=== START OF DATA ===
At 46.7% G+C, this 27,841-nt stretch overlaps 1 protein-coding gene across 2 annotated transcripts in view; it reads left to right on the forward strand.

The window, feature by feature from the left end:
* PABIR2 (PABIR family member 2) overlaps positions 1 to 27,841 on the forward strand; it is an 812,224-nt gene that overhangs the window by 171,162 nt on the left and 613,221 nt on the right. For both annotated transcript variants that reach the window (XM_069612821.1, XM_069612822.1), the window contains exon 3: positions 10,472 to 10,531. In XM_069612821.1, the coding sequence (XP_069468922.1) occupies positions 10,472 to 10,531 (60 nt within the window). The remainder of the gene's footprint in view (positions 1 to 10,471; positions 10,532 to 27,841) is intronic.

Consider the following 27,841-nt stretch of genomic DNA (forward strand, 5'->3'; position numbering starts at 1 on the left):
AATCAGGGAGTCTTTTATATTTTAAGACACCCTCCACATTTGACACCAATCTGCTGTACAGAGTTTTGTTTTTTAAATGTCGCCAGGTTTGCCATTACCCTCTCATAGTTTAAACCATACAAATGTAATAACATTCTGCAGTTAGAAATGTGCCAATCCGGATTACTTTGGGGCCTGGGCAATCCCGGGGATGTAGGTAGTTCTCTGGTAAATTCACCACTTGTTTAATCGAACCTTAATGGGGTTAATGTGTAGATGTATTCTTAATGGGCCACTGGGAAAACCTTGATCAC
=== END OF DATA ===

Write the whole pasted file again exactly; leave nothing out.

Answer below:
At 46.7% G+C, this 27,841-nt stretch overlaps 1 protein-coding gene across 2 annotated transcripts in view; it reads left to right on the forward strand.

The window, feature by feature from the left end:
* PABIR2 (PABIR family member 2) overlaps positions 1 to 27,841 on the forward strand; it is an 812,224-nt gene that overhangs the window by 171,162 nt on the left and 613,221 nt on the right. For both annotated transcript variants that reach the window (XM_069612821.1, XM_069612822.1), the window contains exon 3: positions 10,472 to 10,531. In XM_069612821.1, the coding sequence (XP_069468922.1) occupies positions 10,472 to 10,531 (60 nt within the window). The remainder of the gene's footprint in view (positions 1 to 10,471; positions 10,532 to 27,841) is intronic.

Consider the following 27,841-nt stretch of genomic DNA (forward strand, 5'->3'; position numbering starts at 1 on the left):
AATCAGGGAGTCTTTTATATTTTAAGACACCCTCCACATTTGACACCAATCTGCTGTACAGAGTTTTGTTTTTTAAATGTCGCCAGGTTTGCCATTACCCTCTCATAGTTTAAACCATACAAATGTAATAACATTCTGCAGTTAGAAATGTGCCAATCCGGATTACTTTGGGGCCTGGGCAATCCCGGGGATGTAGGTAGTTCTCTGGTAAATTCACCACTTGTTTAATCGAACCTTAATGGGGTTAATGTGTAGATGTATTCTTAATGGGCCACTGGGAAAACCTTGATCAC